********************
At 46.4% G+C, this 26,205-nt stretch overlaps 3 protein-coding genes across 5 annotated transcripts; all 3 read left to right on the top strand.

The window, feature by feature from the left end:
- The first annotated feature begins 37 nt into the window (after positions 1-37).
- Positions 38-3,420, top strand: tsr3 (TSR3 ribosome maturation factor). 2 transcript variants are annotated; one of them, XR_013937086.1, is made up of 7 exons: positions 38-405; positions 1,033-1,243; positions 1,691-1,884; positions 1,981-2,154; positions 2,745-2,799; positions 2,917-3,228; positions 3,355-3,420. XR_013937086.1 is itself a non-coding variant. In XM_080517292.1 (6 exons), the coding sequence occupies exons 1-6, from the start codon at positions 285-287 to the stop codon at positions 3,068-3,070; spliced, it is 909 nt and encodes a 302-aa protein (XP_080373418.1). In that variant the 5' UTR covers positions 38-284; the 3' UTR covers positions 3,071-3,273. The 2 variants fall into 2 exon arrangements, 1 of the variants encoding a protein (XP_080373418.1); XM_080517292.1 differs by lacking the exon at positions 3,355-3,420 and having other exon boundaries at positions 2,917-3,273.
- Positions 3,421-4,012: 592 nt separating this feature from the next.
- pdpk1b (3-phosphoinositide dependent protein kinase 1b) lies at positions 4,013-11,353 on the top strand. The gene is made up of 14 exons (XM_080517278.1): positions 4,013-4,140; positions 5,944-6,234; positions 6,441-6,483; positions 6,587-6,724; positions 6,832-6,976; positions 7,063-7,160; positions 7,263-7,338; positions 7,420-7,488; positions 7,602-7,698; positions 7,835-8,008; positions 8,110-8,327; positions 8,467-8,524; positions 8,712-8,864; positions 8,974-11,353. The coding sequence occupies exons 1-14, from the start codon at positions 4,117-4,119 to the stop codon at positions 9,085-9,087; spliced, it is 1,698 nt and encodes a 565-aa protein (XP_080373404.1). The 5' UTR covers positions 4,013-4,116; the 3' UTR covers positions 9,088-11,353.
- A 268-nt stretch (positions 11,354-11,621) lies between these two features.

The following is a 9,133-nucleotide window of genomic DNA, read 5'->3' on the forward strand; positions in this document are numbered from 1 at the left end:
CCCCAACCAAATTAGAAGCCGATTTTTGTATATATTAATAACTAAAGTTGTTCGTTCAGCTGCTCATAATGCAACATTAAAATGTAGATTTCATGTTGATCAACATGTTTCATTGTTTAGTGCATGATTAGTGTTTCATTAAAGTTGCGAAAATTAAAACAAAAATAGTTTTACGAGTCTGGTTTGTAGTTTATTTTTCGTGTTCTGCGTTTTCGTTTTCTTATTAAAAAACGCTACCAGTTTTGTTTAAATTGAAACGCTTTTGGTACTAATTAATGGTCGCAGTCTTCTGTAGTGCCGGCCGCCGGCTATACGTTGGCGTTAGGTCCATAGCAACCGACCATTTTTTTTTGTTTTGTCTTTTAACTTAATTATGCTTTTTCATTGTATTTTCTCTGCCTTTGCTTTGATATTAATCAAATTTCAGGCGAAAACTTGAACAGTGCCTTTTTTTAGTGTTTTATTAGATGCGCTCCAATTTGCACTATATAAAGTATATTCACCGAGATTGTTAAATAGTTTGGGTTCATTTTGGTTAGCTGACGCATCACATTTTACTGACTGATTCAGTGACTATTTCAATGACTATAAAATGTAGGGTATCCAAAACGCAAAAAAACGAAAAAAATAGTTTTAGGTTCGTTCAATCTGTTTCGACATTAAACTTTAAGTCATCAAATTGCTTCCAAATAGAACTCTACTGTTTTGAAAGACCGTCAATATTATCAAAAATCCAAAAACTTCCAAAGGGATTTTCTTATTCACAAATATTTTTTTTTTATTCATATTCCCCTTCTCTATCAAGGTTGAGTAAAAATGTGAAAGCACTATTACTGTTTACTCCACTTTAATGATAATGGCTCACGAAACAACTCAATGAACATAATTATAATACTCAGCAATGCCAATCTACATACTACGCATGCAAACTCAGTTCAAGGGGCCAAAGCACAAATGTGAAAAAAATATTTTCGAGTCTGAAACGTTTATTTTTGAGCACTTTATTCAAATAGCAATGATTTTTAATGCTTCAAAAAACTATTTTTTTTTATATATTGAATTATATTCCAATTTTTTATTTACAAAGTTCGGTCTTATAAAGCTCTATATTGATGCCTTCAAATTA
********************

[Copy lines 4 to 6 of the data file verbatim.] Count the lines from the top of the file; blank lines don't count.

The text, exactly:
- Positions 38-3,420, top strand: tsr3 (TSR3 ribosome maturation factor). 2 transcript variants are annotated; one of them, XR_013937086.1, is made up of 7 exons: positions 38-405; positions 1,033-1,243; positions 1,691-1,884; positions 1,981-2,154; positions 2,745-2,799; positions 2,917-3,228; positions 3,355-3,420. XR_013937086.1 is itself a non-coding variant. In XM_080517292.1 (6 exons), the coding sequence occupies exons 1-6, from the start codon at positions 285-287 to the stop codon at positions 3,068-3,070; spliced, it is 909 nt and encodes a 302-aa protein (XP_080373418.1). In that variant the 5' UTR covers positions 38-284; the 3' UTR covers positions 3,071-3,273. The 2 variants fall into 2 exon arrangements, 1 of the variants encoding a protein (XP_080373418.1); XM_080517292.1 differs by lacking the exon at positions 3,355-3,420 and having other exon boundaries at positions 2,917-3,273.
- Positions 3,421-4,012: 592 nt separating this feature from the next.
- pdpk1b (3-phosphoinositide dependent protein kinase 1b) lies at positions 4,013-11,353 on the top strand. The gene is made up of 14 exons (XM_080517278.1): positions 4,013-4,140; positions 5,944-6,234; positions 6,441-6,483; positions 6,587-6,724; positions 6,832-6,976; positions 7,063-7,160; positions 7,263-7,338; positions 7,420-7,488; positions 7,602-7,698; positions 7,835-8,008; positions 8,110-8,327; positions 8,467-8,524; positions 8,712-8,864; positions 8,974-11,353. The coding sequence occupies exons 1-14, from the start codon at positions 4,117-4,119 to the stop codon at positions 9,085-9,087; spliced, it is 1,698 nt and encodes a 565-aa protein (XP_080373404.1). The 5' UTR covers positions 4,013-4,116; the 3' UTR covers positions 9,088-11,353.